Beat the Scammers

Moray Citizens Advice Bureau (CAB) has set out this week in a big effort to make local people aware of the dangers of scams, and how to beat them.

The campaign is the part of  a national Scams Awareness Month, being run across Scotland by the Citizens Advice service and Trading Standards Scotland. It is aimed at everyone and covers all types of scams.

As part of the campaign, the local CAB has already held an information stall on Tuesday at Asda, and  will be holding additional information stalls on: Monday 11 June at Elgin Tesco (12 to 2 pm) and Thursday 21 June at St Giles Centre (11am to 1 pm).

Mary Riley, Manager of Moray CAB, says, “This is one of the most important campaigns we run every year. Scams are very common, and can affect absolutely anyone. And they can cost people hundreds or even thousands of pounds. It’s heart-breaking to see local people conned out of their money – especially when scams can so often be avoided.

“Scams aren’t just a minor inconvenience to people. Aside from the financial loss, they can also cause distress and loss of confidence. Citizens Advice research has found that 7 out of 10 people targeted by a scam do not tell anyone about it, so it is clear that stigma is one of the biggest barriers to stopping scammers. The good news is that we’ve seen a 24% increase over the last year in people reporting scams to the CAB network, but we need to keep that going and encourage people to talk even more about scams.

“So our message to the people of Moray is that we all need to be constantly vigilant and watch out for scams, and there are some simple steps you can take to protect yourself and your family from them. But we also want people to know that help is available, and that if you are affected by a scam you should talk about it to your friends and family, and report it to us or to Trading Standards or the police so we can try and warn other people about it.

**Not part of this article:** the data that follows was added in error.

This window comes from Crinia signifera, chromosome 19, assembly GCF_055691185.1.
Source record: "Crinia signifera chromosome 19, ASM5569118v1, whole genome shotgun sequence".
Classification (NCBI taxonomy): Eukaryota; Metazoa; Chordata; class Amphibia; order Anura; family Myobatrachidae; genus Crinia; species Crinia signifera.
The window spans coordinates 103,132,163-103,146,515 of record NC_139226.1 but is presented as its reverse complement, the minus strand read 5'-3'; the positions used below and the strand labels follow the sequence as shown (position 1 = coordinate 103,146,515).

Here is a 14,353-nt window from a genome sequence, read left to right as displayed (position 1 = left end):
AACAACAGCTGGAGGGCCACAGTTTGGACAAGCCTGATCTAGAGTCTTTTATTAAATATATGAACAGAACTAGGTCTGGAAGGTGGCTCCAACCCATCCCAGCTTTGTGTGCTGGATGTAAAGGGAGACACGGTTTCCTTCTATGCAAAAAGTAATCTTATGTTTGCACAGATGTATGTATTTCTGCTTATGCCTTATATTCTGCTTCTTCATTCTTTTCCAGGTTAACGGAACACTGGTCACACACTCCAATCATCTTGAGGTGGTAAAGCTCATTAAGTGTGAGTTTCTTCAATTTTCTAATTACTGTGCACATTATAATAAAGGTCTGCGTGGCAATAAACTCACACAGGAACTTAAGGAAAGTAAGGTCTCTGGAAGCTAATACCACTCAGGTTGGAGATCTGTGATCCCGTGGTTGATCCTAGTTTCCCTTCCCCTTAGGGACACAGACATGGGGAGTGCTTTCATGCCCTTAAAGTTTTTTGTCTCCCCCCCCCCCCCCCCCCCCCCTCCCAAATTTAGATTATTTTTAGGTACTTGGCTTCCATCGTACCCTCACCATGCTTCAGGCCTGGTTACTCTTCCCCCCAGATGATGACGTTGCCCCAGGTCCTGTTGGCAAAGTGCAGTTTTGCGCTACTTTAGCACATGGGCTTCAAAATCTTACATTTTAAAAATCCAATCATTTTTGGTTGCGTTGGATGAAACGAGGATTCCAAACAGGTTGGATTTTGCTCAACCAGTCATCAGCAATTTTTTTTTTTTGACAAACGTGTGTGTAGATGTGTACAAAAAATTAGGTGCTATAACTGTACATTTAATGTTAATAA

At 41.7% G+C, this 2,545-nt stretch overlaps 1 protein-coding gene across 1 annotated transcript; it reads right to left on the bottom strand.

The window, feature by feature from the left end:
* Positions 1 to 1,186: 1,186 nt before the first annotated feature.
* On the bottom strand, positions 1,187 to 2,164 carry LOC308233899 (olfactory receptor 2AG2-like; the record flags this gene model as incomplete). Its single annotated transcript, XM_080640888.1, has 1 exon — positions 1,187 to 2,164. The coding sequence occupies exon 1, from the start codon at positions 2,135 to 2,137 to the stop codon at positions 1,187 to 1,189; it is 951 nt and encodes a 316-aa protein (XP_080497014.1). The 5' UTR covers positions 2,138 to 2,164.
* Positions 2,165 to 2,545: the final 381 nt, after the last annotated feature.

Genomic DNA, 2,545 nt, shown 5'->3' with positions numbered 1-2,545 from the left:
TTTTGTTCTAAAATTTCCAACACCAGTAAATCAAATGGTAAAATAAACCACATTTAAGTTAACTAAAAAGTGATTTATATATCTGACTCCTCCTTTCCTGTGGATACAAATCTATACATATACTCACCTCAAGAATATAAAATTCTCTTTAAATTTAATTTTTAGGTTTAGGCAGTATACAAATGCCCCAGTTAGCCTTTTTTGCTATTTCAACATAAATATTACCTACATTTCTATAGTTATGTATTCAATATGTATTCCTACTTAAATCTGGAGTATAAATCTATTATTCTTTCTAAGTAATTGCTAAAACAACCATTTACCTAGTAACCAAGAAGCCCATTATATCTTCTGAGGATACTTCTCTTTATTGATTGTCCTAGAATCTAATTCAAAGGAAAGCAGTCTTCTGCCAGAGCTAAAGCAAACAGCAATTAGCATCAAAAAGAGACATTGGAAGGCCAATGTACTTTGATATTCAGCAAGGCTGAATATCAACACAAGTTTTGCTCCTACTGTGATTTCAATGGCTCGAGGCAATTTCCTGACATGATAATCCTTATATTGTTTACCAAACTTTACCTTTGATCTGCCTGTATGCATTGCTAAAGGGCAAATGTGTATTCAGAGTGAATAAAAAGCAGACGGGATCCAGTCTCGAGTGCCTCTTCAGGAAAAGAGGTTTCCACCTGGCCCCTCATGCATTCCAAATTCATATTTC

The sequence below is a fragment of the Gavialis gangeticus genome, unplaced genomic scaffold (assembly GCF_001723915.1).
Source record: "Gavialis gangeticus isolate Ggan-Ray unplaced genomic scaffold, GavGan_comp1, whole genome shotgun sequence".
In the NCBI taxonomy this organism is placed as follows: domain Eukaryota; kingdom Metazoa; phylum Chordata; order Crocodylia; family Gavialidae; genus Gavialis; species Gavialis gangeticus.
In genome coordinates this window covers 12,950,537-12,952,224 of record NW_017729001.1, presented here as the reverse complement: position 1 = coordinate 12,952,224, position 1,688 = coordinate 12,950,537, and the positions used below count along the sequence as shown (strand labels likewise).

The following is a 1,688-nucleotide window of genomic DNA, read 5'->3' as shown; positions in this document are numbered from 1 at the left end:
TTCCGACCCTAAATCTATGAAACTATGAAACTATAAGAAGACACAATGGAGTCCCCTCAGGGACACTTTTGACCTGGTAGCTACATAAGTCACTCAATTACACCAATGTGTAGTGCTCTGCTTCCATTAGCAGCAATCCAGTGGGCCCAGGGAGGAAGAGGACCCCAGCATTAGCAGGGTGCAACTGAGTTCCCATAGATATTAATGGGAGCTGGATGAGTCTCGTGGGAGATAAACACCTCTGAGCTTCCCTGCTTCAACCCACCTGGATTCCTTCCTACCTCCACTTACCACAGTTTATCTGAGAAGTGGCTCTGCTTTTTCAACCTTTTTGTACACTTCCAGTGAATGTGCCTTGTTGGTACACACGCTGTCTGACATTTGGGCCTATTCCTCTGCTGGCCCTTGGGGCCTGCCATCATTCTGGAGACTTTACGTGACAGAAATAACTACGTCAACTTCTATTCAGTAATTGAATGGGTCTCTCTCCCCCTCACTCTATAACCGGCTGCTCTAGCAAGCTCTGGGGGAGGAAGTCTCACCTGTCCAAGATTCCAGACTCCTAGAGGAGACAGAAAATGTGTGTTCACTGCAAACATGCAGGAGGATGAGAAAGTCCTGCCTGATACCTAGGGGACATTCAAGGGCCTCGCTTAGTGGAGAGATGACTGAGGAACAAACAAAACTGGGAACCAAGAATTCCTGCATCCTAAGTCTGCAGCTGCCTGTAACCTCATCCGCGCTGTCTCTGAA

Most popular types of scams (according to recent research commissioned by Citizens Advice Scotland) include:

  • computer repair scams
  • online transaction
  • personal injury
  • fake tax refunds
  • banking security
  • fake lottery/prize draws

Top tips to avoid scams:

  • Research the trader – Don’t rush into buying an item as soon as you spot a good deal. Take some time to do some research on the company or trader first by checking they are protected by a trade body or they have registered address. Make sure the company is on the Financial Conduct Authority’s register of approved businesses.
  • Look for the padlock – When buying online, look out for the padlock sign in the URL bar (the bar displaying the web address of the page you are visiting)  on the payment page, so you know the website is secure. The web address should also start with ‘https://’ and part of the wording may turn green too.
  • Don’t pay by bank transfer – Always use a credit card, debit card or PayPal to pay for items bought online and never pay by bank transfer. Bank transfers can be difficult to trace meaning you are very unlikely to get your money back.
  • Get advice. Remember that the CAB service is here to help you. If in doubt, check our Scams Awareness Month website www.cas.org.uk or call our consumer helpline 03454 04 05 06.